Two babies. How in the freaking world was I going to handle two babies when I already had one still at home?


    Two babies. Twice as many diapers, clothes, bottles, feeding, cribs, car seats. How in the freaking world?


    I spent the rest of the appointment with my eyes glued to the monitor. The tech measured each of the babies, their sacs, fluid levels, etc. They were fraternal twin boys, in separate sacs, and they were both very healthy. I was grateful, but I was in total shock.


    And here’s the kicker – there are no twins on any side of my family, anywhere, ever. I am the first and only.


    The next three months were a total blur. I researched the heck out of twins and tried my best to prepare Olivia for this enormous change. I went to the doctor every week for ultrasounds, and it became clear that a C-Section was in my future. One of the twins was breech, literally sitting on the way out, and he never moved. So I started researching C-Sections (#yikes). I tried my best to prepare myself because it was the best way for me to wrap my mind around what was happening.


    My c-section was challenging, but Landon Scott and Benjamin John were born at 9:00 and 9:01. Ben had difficulty breathing and was sent to the NICU right away. It was a full 36 hours before I got to hold him. We spent four days in the hospital and the next six weeks in my recliner. My recovery was difficult, and I couldn’t do anything normal with Olivia. Because of my weight lifting limit, we had someone with us every day, all day, for six weeks straight. That first year was the hardest year of my life. Every day felt like I was running back-to-back marathons. To be honest, most days still do.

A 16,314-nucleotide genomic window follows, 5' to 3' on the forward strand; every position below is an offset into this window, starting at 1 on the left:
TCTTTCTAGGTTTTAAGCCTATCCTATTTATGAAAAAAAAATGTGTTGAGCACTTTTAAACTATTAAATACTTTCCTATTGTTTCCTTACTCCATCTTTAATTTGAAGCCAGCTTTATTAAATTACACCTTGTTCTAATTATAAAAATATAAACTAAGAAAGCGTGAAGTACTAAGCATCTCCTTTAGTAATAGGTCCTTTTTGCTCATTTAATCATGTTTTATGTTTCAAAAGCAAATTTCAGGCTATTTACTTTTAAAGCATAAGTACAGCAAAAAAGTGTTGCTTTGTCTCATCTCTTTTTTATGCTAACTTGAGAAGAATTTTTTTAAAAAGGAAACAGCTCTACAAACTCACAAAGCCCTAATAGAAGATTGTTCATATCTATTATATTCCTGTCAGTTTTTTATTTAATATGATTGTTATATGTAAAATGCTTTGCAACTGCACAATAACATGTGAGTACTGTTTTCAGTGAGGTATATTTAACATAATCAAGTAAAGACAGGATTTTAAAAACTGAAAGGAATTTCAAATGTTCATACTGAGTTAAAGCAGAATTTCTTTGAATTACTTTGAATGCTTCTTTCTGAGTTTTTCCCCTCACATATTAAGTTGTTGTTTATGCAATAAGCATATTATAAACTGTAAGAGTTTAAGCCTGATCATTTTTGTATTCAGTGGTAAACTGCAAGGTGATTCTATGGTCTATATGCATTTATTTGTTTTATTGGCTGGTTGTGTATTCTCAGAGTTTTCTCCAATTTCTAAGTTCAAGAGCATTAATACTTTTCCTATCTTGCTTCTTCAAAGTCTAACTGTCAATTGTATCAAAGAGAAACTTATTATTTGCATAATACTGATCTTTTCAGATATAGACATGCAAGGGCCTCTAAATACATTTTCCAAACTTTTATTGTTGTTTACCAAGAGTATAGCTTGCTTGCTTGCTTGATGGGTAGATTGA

But, here’s what I do not want to forget:


    Life moves quickly, and it won’t stop to let me catch my breath. My life as a mother is wildly challenging, but it is also perfect, exactly as it is meant to be. I force myself every day to let go of my desire to be the perfect Pinterest mom and embrace who I really am. I love sweatpants and coffee. Sometimes we watch too much TV. I feed my kids chicken nuggets. But when all is said and done, they prefer my lap over everyone else’s. They want to tell me their stories and worries. It is my hugs, kisses, and snuggles that make their world better, safer, easier.


    No matter how hectic the day has been, or how many tantrums have been thrown, these three perfect humans are pieces of my heart, complicated and intelligent and brave. And for that reason, I do not want to forget that my biggest responsibility as their mom is to simply sit down and love them.


    They are mine. They grew in my womb, and their heartbeat resonates with mine.



    Emily Karas is an Assistant Director for the Ball State University Career Center. She is a graduate of Butler University and Ball State University. Prior to working in the Career Center, Emily spent ten years as a secondary English teacher.


    Emily is the proud mama of Olivia, Landon, and Benjamin and wife to Nick. Her favorite past-times include visiting her family’s lake cottage, reading, and being with family.